Turkey's largest city was locked down on May 1 to prevent unauthorized rallies in the city center. Riot police violently dispersed groups defying the ban on public gatherings. Jacob Resneck reports from Istanbul.
Istanbul's streets were eerily quiet Friday morning after metro, train and bus services were suspended to prevent people from reaching Taksim Square. Groups of demonstrators aligned with trade unions and opposition parties defied the ban by gathering in districts run by opposition parties but were prevented from advancing by thousands of riot police pressed into service from around the country.
Standing on Besiktas Square among thousands of leftist demonstrators, 50-year-old Ali Hasimi lamented on the government ban on a public holiday.
"There's nothing wrong to have celebrations in Taksim. It's peaceful and everyone celebrates their holiday," Hasimi told DW. "Now it's forbidden all over Istanbul. We're surrounded by police and they don't let us enjoy our holiday – what a pity, what a stupid—I don't know what to say."
Despite the heavy police presence, a spirited crowd of at most 2,000 danced, sang and chanted anti-government slogans as opposition politicians tried to negotiate with officers to allow the group to march on Taksim Square.
It's become a familiar pattern with a predictable ending. Back in 2008, a coalition of trade unions applied to the European Court of Human Rights for the right to protest in Taksim on May Day. The court ruled in the trade union's favor in 2012 and said police interventions violated the right to peaceful assembly, a basic right in democratic societies.
No right to peaceful assembly
But for the past two years the Turkish government has ignored the court ruling, adopting a zero tolerance policy on unauthorized demonstrations. Taksim Square was the focal point of the 2013 Gezi Park uprising that saw the greatest challenge to the rule of Turkish President Recep Tayyip Erdogan, whose AK Party faces an electoral challenge next month.
"Taksim Square is not suitable for rallies, as rallying in Taksim Square would mean paralyzing transportation in Istanbul," Erdogan said Friday afternoon.
What the president didn't mention was that it was his government's orders that had shut down public transport and paralyzed the city. Before the ban was in effect – as recently as 2012 – more than 100,000 people celebrated May Day on Taksim Square without major incidents of violence or vandalism.
Trade unions insist on commemorating May Day on Taksim Square because of a bloody event 37 years ago. At least 36 people were massacred in 1977 after unknown gunmen opened fire on the crowd from atop the high-rise Marmara Hotel, a dark memory of a turbulent past in which leftist and rightist party supporters openly clashed on public streets.
This year, the government allowed a few dozen from government-friendly trade unions to lay flowers early Friday morning in a tightly controlled event that was closed to the general public.
Standing on the square, Mustafa, a rank-and-file member of the Turk-Is metal workers union said a lot of his colleagues weren't interested in attending because of fears of violence.
"A lot of workers didn't want to sign up, they were afraid that something was going to happen," he told DW.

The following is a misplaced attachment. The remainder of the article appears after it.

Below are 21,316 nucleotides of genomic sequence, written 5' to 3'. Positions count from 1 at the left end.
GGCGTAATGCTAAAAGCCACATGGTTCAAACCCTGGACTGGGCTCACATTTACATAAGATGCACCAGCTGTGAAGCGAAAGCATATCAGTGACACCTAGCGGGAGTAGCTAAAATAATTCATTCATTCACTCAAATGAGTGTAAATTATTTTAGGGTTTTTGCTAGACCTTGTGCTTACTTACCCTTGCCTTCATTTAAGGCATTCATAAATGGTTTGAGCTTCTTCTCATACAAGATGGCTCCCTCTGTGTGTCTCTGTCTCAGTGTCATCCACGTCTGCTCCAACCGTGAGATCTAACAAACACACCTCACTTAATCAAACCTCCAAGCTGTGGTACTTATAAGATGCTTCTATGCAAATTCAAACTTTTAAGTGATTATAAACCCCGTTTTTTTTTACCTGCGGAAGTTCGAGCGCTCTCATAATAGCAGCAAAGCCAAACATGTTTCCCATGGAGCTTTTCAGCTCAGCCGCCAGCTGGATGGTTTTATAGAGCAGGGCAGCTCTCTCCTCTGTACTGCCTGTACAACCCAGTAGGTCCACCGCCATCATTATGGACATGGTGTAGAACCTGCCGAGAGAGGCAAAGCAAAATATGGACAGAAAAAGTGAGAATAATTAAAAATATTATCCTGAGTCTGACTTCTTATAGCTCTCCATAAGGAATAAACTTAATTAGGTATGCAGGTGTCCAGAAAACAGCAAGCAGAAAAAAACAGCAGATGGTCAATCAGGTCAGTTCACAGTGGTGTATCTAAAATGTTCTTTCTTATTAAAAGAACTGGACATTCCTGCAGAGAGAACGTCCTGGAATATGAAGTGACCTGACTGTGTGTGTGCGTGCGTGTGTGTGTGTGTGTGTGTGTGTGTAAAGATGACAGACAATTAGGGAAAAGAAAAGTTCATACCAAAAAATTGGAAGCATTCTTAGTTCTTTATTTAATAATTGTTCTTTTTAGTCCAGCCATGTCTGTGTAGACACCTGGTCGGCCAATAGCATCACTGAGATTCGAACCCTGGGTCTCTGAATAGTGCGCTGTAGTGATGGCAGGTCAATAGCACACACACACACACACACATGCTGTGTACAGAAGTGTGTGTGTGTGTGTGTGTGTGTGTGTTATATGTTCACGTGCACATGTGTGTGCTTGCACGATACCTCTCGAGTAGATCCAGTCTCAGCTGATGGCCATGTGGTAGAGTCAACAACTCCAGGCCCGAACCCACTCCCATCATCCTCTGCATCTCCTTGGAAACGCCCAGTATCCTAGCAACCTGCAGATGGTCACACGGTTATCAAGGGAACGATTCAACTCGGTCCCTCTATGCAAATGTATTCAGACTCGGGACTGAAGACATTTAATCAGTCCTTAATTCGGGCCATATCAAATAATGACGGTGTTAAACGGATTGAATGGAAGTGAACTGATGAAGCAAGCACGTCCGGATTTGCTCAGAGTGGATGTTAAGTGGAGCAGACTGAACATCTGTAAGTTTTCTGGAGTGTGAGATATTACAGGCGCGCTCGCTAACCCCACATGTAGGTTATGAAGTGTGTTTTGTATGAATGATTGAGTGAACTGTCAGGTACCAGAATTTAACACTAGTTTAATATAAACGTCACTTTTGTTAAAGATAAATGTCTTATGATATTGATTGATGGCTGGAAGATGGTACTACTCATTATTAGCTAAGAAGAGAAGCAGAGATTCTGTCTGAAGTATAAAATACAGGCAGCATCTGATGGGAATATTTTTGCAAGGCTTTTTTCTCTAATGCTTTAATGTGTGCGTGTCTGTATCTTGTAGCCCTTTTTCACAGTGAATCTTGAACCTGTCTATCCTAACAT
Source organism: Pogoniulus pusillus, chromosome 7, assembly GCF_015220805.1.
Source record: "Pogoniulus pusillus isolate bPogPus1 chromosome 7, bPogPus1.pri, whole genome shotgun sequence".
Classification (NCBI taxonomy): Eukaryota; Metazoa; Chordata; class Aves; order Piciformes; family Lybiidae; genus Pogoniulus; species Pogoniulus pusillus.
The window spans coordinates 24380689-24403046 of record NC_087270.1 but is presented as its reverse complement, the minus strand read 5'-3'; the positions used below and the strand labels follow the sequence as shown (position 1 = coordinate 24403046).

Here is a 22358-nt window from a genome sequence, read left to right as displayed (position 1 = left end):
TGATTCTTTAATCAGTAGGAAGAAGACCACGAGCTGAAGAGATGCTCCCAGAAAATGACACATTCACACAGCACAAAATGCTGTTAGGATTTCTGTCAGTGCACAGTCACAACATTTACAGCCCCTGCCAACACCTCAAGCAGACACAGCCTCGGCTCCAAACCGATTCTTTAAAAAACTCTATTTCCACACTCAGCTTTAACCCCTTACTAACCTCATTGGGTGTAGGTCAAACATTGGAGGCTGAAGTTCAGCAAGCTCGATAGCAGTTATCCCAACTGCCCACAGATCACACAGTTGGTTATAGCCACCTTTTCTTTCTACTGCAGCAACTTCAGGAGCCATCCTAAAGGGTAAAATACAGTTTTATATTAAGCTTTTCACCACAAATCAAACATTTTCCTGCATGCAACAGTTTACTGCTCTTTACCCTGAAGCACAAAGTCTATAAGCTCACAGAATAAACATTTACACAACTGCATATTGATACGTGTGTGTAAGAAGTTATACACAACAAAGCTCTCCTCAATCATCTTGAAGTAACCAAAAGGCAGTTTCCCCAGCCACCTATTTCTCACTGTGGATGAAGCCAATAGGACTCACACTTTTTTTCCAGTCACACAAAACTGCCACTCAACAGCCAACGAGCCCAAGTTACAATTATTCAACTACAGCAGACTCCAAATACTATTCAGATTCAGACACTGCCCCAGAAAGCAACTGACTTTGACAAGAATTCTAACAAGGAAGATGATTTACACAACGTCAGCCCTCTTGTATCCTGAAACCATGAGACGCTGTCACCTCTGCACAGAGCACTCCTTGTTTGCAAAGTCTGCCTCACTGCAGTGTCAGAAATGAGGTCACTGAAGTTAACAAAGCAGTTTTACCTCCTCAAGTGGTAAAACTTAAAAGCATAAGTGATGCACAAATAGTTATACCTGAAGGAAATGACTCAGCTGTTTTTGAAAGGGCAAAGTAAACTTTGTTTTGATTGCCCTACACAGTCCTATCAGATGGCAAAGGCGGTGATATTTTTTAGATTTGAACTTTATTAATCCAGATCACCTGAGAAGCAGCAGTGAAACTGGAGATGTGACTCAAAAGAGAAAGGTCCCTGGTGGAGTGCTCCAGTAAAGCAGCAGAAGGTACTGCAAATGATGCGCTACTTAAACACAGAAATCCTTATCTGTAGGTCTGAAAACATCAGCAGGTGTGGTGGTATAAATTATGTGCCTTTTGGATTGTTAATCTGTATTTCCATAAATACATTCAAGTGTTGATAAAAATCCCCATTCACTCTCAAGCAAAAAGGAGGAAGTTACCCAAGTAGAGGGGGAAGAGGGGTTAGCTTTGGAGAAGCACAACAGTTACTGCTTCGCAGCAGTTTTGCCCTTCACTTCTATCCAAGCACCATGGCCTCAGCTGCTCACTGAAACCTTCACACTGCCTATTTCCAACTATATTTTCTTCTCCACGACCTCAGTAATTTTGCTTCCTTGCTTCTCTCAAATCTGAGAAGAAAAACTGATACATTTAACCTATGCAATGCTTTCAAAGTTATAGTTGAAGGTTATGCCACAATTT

Trade unionists remain defiant
Meanwhile, a much larger group of trade unionists remained behind police barricades erected in the district of Besiktas, complaining they wanted to reach Taksim Square.
Nebile Irmak Cetin, an organizer with the far-left DISK trade union, says it's absurd to expect Turkey's workers to commemorate May Day anywhere other than Taksim.
"If you want to commemorate the victory at Gallipoli, you go to Gallipoli," she told DW. "For us, May Day is as important as Gallipoli and we commemorate it in Taksim. We aren't doing anything illegal and May Day is an official holiday."
After negotiations went nowhere riot police opened up – apparently without warning – on the crowd with water cannons, tear gas and plastic bullets. Men, women and children ran screaming for cover in a nearby café as demonstrators retaliated with rocks and bottles. Clashes continued on side streets in various quarters of the city as riot police played a game of cat-and-mouse with demonstrators holding out in resistance.
Hundreds detained, dozens injured
As dusk began to set on the city, Istanbul's governor released a statement that more than 203 people had been detained, 24 people had been reported injured, six of them police officers.
Analysts say Friday's clashes have harmed Turkey's credentials as an advanced democracy.
It was the first May Day in which police had strengthened powers under a controversial security bill that made it easier for police to use violence to enforce public order.
"Police in recent times have got to interpret the laws liberally and use coercive powers to disband public manifestations," observed Professor of Political Science Ilter Turan of Bilgi University in Istanbul. The use of heavy handed tactics to suppress peaceful street protests – despite the Turkish constitution guaranteeing freedom of assembly – is a black stain on the country's democratic credentials, Turan said.
"I think everyone is losing; there are no winners in this," Turan told DW. "Turkish democracy is losing, the Turkish government is losing, the demonstrators are suffering, Turkey's image in the world is losing; there are no winners."